On Nakatcha, as with almost all the Maldivian islands, the island is the hotel and the hotel is the island. There is no little bar to go to down the road and, as this is a Muslim state, you are not even allowed to bring in a duty-free bottle. But on the resort islands, every imaginable drink is available damn near round the clock. And Nakatcha does not sting you. A gin and tonic - a decent measure, certainly an English pub double - costs about £2.50.

It's rather more difficult to quantify the spirit of the Nakatcha. They'll even whisk you off to a deserted sandbank for your dinner, where you watch the sun set into the ocean while your private chef for the night barbecues your dinner which will be served on an immaculately laid table by your private waiter. Almost obscenely wonderful.

Apart from that and a trip to Male - which has little to recommend it - or a neighbouring island or two, there is absolutely nothing to do except read, swim and dive. Strange then that the days seem so short.

The diving, of course, and the snorkelling are magical - even now, less than a couple of years after the tragedy of coral bleaching which has killed off 75 per cent of the world's coral.

There's a long long way to go, but it is growing back and the marine life in the Maldives, including manta rays, whale sharks and turtles, is as abundant as ever.

Nakatcha is truly tiny - 382 yards long and 109 yards wide - and yet its shrub-shrouded bungalows a few feet from the beaches contrive to give a sense of space and privacy. It takes only about 15 minutes to perambulate the entire island - longer if you pause to gossip with those you meet on the way.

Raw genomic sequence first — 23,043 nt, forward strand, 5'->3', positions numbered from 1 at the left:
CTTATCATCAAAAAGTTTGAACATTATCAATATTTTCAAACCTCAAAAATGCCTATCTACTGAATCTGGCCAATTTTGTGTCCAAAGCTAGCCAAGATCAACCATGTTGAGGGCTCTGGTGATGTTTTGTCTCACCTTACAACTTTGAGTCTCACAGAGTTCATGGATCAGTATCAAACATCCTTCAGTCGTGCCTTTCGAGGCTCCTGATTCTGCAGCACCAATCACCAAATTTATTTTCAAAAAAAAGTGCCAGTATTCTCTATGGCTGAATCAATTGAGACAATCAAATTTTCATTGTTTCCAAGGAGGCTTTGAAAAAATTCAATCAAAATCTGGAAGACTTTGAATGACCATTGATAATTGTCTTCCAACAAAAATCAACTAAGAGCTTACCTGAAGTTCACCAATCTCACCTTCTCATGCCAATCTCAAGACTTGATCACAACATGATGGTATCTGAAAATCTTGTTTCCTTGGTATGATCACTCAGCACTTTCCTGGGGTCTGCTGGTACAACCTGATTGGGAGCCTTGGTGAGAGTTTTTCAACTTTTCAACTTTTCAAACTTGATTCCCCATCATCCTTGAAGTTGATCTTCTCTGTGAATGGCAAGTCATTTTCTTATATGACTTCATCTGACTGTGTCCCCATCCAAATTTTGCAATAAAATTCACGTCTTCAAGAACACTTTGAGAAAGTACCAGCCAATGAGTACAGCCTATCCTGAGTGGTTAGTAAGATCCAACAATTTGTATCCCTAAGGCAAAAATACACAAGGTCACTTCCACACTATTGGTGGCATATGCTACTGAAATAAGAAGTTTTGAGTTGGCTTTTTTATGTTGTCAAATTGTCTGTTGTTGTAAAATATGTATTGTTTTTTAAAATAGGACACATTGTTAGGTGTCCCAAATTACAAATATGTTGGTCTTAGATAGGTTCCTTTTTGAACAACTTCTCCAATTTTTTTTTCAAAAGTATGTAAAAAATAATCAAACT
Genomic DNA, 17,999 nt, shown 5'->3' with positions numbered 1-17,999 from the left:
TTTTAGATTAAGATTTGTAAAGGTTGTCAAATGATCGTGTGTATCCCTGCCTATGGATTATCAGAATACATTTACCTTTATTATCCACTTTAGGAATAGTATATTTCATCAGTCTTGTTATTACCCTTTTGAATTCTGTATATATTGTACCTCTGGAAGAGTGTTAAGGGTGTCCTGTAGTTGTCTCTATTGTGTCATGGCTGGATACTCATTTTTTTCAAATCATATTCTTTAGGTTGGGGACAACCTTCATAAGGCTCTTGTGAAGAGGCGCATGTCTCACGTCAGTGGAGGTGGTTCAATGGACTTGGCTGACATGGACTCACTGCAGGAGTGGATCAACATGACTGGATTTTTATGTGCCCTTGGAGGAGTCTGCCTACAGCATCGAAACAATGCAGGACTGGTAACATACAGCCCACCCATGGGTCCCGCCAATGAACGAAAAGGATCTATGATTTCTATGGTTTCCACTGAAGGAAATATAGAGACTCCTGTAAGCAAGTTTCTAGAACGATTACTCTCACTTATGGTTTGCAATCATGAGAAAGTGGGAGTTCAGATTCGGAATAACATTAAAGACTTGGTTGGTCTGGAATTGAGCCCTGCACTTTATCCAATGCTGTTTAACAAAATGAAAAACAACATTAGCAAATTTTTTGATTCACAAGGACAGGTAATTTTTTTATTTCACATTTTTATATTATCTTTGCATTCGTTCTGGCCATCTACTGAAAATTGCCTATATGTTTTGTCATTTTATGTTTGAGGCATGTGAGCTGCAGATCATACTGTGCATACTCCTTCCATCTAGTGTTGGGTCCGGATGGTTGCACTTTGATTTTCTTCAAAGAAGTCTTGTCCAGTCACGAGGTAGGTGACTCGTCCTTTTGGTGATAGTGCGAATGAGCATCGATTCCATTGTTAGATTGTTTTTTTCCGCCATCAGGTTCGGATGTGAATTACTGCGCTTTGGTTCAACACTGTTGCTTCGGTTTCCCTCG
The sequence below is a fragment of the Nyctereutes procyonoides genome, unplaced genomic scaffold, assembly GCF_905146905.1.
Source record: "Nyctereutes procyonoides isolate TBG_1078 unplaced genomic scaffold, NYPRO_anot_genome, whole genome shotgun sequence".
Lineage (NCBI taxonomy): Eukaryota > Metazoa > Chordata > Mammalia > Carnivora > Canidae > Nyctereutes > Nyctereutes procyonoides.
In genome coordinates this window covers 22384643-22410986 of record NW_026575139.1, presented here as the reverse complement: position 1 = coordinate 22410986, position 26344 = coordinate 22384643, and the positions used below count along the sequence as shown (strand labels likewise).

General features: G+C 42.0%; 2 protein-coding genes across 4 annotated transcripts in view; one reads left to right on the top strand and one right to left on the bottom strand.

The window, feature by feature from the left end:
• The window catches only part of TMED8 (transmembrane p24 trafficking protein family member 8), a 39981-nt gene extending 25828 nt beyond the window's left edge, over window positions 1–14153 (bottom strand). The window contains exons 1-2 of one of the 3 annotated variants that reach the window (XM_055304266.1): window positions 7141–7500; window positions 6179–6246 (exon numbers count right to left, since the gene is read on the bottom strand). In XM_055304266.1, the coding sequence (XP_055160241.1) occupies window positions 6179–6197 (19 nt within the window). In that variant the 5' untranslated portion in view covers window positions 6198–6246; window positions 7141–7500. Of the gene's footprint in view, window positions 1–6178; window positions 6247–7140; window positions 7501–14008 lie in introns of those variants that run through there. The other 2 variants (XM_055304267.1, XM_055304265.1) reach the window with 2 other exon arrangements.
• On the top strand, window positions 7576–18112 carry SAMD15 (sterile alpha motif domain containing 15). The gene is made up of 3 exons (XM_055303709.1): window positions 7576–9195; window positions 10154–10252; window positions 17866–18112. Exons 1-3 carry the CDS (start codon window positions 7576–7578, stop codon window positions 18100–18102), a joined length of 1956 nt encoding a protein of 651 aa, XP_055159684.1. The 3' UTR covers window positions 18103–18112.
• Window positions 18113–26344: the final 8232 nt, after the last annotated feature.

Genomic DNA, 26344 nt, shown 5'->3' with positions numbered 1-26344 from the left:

No conversation is ever worth remembering, however. People rarely discuss anything remotely consequential on this island. After all, they're mostly deeply under hypnosis like me.

Nakatcha defies you to be contentious, encourages you not to think an intelligent thought for as long as you are there and lulls you into a glorious, sun-drenched stupor.

If the very idea of this horrifies you, do not go near the place. If you find it attractive, beware. You could join Nakatcha's international army of dedicated repeaters - I was there once when 49 of the 55 rooms were inhabited by returning guests. To make a dozen or even 20 visits there is not at all uncommon - and the island has been going for only 20 years.

Before that, like most Maldivian resorts, it was a deserted coral island, its only vegetation a few palms growing out of the sand. There's no natural water, washing water is desalinated and flasks of rainwater are supplied for drinking, so there are seldom any mosquitoes. Neither are there any flies worth mentioning.

Nakatcha is scrupulously clean, so the little beggars can rarely find anywhere nasty enough to breed. Outdoor eating, and even reading on your terrace after dark, are therefore unhindered pleasures.

Each bungalow has its own little area of beach and its own numbered beach loungers. No need for beach-towel reservations here.

Everything about Nakatcha is designed to make life peaceful.

So is it really absolutely perfect? Of course not. I don't like the piped music in the bar and I wish they'd never built the swimming pool - it's pretty but somehow detracts from Nakatcha's unique desert island feel.

Er - that's the best I can do on the debit side. There must be more. But we Stepford Wives see only the good things. That's what Nakatcha does to you. Suspends the brain, pampers the body. Makes you forget. And puts that soppy smile on your face.

I think it's called being on holiday.

Travel facts KUONI (01306 747 000) operates a year-round charter to the Maldives from Gatwick. Independent travellers can book Nakatcha direct with Universal, from around £60 a night B&B per room. Call 00 960 323 080, fax 00 960 322 678 or email For scheduled flights call Sri Lankan Airlines (020 8538 2000) and Emirates (best deals available through DNATA on 020 7932 9900).